These markers can be arbitrarily placed anywhere. Conceivably, one might have an A3.15, or A240. The Haemoview literature as well as Question 26 from the second paper of 2014 both use A10. This is another marker of clot stability, and can be used instead of MCF in situations where the measurementof MCF is impractical (eg. when the patient is so ridiculously coagulopathic or anticoagulated that one might take all day to reach maximum clot stability).
The A10 therefore - like the MCF - is a surrogate marker of platelet function, platelet numbers, and fibrin concentration.
A decreased A10 can result from
This variable is infrequently reported, and there is little literature out there to explain exactly what this is. The maximum clot elasticity (MCE) is calculated from the MCF:
MCE = E=100 × MCF/(100-A)
Instead of waiting for an inordinately long time for your result, it is possible to extrapolate the rate of fibrinolysis from the change in clot density over the half-hour that follows MCF(MA). One can then compare the 30 minute amplitude to the MCF as a fraction.
Ideally, this would be "time to complete lysis", or 98% lysis, but we don't have all day, and so some surrogate measure must exist. The TEG defines the term CLT as 2mm from MA, i.e. the time it takes for the clot to soften enough for the amplitude to decrease by 2mm from its maximum. The ROTEM term LOT (Lysis Onset Time) refers to the time it takes for the amplitude to drop by a 15% difference from the MCF, which is a slightly different parameter. Other machines have slightly different nomenclature again. In essence, an abnormally short time to lysis would suggest some sort of fibrinolysis is taking place.
The reaction to a decreased CLF is usually to give tranexamic acid or (in the old days) aprotinin.
Practical haemostasis - page on TEG and ROTEM
Sankarankutty, Ajith, et al. "TEG® and ROTEM® in trauma: similar test but different results." World J Emerg Surg 7.Suppl 1 (2012): S3.
Coakley, Margaret, et al. "Transfusion triggers in orthotopic liver transplantation: a comparison of the thromboelastometry analyzer, the thromboelastogram, and conventional coagulation tests." Journal of cardiothoracic and vascular anesthesia 20.4 (2006): 548-553.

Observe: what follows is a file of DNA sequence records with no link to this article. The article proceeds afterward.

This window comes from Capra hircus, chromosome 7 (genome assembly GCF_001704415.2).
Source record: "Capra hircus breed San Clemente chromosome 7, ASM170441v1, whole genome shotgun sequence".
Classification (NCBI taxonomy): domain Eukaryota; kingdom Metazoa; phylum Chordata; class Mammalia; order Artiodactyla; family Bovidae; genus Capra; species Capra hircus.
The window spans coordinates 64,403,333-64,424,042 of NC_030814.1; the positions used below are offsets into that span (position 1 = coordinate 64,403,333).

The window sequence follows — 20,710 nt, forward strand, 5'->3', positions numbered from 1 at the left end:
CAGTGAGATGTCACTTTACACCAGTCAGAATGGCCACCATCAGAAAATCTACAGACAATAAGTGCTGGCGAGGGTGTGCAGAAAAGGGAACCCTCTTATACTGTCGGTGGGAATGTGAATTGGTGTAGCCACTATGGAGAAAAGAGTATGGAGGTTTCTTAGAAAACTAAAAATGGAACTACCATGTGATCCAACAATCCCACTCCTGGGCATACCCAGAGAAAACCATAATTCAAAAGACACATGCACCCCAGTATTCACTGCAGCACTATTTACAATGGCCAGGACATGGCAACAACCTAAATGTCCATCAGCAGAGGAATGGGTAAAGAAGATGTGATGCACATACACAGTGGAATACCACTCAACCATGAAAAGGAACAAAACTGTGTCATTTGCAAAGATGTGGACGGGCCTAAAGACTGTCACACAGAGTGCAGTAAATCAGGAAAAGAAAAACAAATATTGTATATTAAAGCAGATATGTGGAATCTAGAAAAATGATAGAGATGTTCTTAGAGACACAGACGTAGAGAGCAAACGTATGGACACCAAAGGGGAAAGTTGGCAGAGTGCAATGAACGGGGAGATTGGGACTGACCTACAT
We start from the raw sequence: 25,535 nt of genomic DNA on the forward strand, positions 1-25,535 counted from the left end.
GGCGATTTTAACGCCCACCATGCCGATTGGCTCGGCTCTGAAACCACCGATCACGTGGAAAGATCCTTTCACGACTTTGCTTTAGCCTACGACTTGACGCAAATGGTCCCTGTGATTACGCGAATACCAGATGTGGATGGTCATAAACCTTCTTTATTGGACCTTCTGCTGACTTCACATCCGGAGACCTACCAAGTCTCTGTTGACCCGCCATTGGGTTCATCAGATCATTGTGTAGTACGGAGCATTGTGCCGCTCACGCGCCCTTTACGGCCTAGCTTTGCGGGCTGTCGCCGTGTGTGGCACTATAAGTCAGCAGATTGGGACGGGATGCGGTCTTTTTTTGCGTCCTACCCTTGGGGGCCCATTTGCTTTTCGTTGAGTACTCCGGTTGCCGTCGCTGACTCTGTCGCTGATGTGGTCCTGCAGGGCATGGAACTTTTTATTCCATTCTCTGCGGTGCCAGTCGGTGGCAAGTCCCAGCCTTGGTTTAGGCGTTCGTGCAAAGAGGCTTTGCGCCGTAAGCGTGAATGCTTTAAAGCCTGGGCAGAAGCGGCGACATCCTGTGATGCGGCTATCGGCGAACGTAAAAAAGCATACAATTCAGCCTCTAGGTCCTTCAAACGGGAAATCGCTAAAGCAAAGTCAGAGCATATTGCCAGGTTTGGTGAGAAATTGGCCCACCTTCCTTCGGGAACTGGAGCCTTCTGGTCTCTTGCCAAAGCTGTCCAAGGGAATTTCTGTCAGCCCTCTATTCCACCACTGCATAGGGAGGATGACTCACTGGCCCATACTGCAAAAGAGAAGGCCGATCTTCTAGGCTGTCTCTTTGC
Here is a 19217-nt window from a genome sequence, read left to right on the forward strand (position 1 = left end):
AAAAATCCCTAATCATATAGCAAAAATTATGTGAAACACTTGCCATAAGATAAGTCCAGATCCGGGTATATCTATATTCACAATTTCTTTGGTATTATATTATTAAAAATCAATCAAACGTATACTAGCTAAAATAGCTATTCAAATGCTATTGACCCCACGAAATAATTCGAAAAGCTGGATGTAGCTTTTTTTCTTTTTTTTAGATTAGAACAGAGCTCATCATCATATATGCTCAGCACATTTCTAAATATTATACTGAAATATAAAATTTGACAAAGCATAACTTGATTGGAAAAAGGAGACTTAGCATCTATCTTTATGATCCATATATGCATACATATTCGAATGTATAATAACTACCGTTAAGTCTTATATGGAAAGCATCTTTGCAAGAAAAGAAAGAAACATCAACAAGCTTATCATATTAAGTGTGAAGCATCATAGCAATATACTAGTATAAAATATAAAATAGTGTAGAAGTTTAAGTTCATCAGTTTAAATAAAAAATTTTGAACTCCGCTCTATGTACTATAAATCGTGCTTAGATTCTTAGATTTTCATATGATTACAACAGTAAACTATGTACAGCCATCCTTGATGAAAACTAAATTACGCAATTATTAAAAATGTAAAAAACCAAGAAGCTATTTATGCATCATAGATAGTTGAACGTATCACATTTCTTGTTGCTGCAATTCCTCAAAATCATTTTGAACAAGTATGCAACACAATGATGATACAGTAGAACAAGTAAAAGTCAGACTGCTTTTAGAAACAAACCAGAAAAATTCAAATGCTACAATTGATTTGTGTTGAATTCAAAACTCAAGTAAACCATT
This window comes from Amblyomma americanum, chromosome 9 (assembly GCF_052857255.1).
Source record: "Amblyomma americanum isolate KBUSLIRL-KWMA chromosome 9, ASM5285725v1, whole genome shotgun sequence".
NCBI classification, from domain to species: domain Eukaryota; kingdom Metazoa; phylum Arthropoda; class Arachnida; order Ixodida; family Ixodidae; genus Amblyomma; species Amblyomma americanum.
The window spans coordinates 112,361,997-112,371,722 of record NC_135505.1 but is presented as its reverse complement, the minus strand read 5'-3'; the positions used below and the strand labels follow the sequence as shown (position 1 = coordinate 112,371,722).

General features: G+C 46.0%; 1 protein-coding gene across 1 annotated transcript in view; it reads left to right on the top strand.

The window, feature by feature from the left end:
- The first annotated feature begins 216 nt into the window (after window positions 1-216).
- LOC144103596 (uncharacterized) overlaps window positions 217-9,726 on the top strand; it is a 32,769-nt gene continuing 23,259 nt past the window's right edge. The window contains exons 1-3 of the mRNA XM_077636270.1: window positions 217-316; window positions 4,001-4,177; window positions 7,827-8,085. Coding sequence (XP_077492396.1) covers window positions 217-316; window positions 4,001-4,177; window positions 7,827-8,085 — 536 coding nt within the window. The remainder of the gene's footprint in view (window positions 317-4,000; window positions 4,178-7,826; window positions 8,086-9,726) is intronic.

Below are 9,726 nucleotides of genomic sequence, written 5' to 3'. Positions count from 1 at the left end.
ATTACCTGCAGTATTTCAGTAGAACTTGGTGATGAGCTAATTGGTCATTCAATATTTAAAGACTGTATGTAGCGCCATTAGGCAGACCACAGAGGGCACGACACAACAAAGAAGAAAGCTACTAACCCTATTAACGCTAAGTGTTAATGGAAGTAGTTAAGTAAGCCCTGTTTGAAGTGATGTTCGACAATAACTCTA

Venema, Lieneke F., et al. "An assessment of clinical interchangeability of TEG® and ROTEM® thromboelastographic variables in cardiac surgical patients." Anesthesia & Analgesia 111.2 (2010): 339-344.
Nielsen, Vance G. "A comparison of the Thrombelastograph and the ROTEM." Blood Coagulation & Fibrinolysis 18.3 (2007): 247-252.
Wikkelsoe, A. J., et al. "Monitoring patients at risk of massive transfusion with Thrombelastography or Thromboelastometry: a systematic review." Acta Anaesthesiologica Scandinavica 55.10 (2011): 1174-1189.
Hunt, Harriet, et al. "Thromboelastography (TEG) and rotational thromboelastometry (ROTEM) for trauma‑induced coagulopathy in adult trauma patients with bleeding." Cochrane Database of Systematic Reviews 2 (2015).
Nielsen, Jorn Dalsgaard, and Galloway Gregg. "Monitoring novel anticoagulants dabigatran, rivaroxaban and apixaban by thrombelastography. Proof of concept." (2013): 4813-4813.
Wikkelsø, A., et al. "Thromboelastography (TEG) or rotational thromboelastometry (ROTEM) to monitor haemostatic treatment in bleeding patients: a systematic review with meta‐analysis and trial sequential analysis." Anaesthesia 72.4 (2017): 519-531.
Gonzalez, Eduardo, et al. "Goal-directed hemostatic resuscitation of trauma-induced coagulopathy: a pragmatic randomized clinical trial comparing a viscoelastic assay to conventional coagulation assays." Annals of surgery 263.6 (2016): 1051.
Da Luz, Luis Teodoro, et al. "Effect of thromboelastography (TEG®) and rotational thromboelastometry (ROTEM®) on diagnosis of coagulopathy, transfusion guidance and mortality in trauma: descriptive systematic review." Critical Care 18.5 (2014): 518.